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Is it true that any rule regarding prime numbers eventually fails?

by goldust
Tags: eventually, fails, numbers, prime, rule
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goldust
#1
Oct27-13, 10:58 AM
P: 85
Other than the fact that prime numbers are infinite?
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jedishrfu
#2
Oct27-13, 11:00 AM
P: 2,938
By rule, you mean one that predicts primes then yes they all fail.
goldust
#3
Oct27-13, 11:02 AM
P: 85
Quote Quote by jedishrfu View Post
By rule, you mean one that predicts primes then yes they all fail.
Not just prediction of prime numbers, but any regularity that humans can comprehend. The regularity must be directly operated on primes rather than on another set of numbers, such as the statement that every even number is the sum of two primes, or every even number is the sum of a prime and a semi prime. Also, the regularity can't be probabilistic as in the Prime Number Theorem.

eigenperson
#4
Oct27-13, 12:01 PM
P: 160
Is it true that any rule regarding prime numbers eventually fails?

No, it is not true. How could it be?

This page has many examples of formulas that generate all the primes (and only the primes).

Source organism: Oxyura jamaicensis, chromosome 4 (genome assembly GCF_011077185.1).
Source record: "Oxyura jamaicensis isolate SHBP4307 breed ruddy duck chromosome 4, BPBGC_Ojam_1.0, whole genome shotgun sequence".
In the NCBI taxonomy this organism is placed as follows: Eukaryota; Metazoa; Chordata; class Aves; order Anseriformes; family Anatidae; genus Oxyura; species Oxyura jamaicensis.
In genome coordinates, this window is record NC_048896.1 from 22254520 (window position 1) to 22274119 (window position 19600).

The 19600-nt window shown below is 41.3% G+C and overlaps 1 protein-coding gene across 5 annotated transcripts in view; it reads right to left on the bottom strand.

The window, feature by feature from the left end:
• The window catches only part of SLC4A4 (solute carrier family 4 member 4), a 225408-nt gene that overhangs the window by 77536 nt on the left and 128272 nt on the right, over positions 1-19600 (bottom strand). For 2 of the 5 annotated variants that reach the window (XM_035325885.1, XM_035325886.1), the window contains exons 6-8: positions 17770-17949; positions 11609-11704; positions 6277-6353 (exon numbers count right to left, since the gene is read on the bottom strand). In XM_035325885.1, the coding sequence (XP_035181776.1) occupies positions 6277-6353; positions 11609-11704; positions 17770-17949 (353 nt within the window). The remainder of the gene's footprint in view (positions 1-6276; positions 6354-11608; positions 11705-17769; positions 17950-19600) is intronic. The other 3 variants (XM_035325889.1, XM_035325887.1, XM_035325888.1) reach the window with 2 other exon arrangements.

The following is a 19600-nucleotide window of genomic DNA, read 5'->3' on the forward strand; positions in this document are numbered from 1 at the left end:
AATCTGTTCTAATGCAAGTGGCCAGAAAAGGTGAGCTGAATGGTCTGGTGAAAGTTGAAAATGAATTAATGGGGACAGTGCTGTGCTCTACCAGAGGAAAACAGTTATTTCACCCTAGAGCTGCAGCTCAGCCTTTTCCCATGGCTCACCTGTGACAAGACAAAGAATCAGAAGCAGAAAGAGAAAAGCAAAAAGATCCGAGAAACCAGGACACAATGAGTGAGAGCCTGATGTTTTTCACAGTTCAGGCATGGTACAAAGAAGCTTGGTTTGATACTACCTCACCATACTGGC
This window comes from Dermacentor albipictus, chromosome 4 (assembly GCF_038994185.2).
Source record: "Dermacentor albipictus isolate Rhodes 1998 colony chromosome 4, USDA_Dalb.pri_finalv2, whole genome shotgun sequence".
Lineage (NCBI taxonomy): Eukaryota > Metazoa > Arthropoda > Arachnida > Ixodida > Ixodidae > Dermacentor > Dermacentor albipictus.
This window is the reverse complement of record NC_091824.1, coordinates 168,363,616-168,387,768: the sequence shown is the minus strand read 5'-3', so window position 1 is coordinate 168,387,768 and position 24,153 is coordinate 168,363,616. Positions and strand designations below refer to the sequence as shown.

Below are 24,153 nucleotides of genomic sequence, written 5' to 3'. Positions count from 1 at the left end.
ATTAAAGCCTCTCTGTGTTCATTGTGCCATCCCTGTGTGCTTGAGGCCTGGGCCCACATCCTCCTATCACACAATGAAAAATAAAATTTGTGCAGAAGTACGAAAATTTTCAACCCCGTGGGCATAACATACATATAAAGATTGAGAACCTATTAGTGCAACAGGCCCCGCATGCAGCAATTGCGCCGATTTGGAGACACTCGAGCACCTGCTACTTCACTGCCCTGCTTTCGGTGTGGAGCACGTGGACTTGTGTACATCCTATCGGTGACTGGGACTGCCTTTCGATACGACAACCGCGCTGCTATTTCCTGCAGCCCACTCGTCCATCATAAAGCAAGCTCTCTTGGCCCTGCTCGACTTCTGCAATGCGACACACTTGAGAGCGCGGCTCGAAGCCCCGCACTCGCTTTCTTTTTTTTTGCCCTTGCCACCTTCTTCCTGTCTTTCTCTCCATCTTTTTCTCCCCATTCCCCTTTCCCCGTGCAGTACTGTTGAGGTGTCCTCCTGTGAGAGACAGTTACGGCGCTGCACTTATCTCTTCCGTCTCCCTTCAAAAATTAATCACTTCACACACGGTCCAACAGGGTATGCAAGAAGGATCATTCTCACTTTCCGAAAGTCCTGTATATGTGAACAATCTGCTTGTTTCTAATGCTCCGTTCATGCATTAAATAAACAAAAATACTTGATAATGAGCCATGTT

goldust
#5
Oct27-13, 12:08 PM
P: 85
Quote Quote by eigenperson View Post
No, it is not true. How could it be?

This page has many examples of formulas that generate all the primes (and only the primes).
Do any of them take prime numbers as inputs?
eigenperson
#6
Oct27-13, 12:15 PM
P: 160
I don't quite understand your question -- are you asking for something like a formula that takes a number as input, and returns 1 if it is prime and 0 if it is non-prime?

If so, take a look at Wilson's Theorem (or at the first formula on the page I just linked to).
goldust
#7
Oct27-13, 12:37 PM
P: 85
Quote Quote by eigenperson View Post
I don't quite understand your question -- are you asking for something like a formula that takes a number as input, and returns 1 if it is prime and 0 if it is non-prime?

If so, take a look at Wilson's Theorem (or at the first formula on the page I just linked to).
Wilson's formula is very interesting. Thanks for the info.


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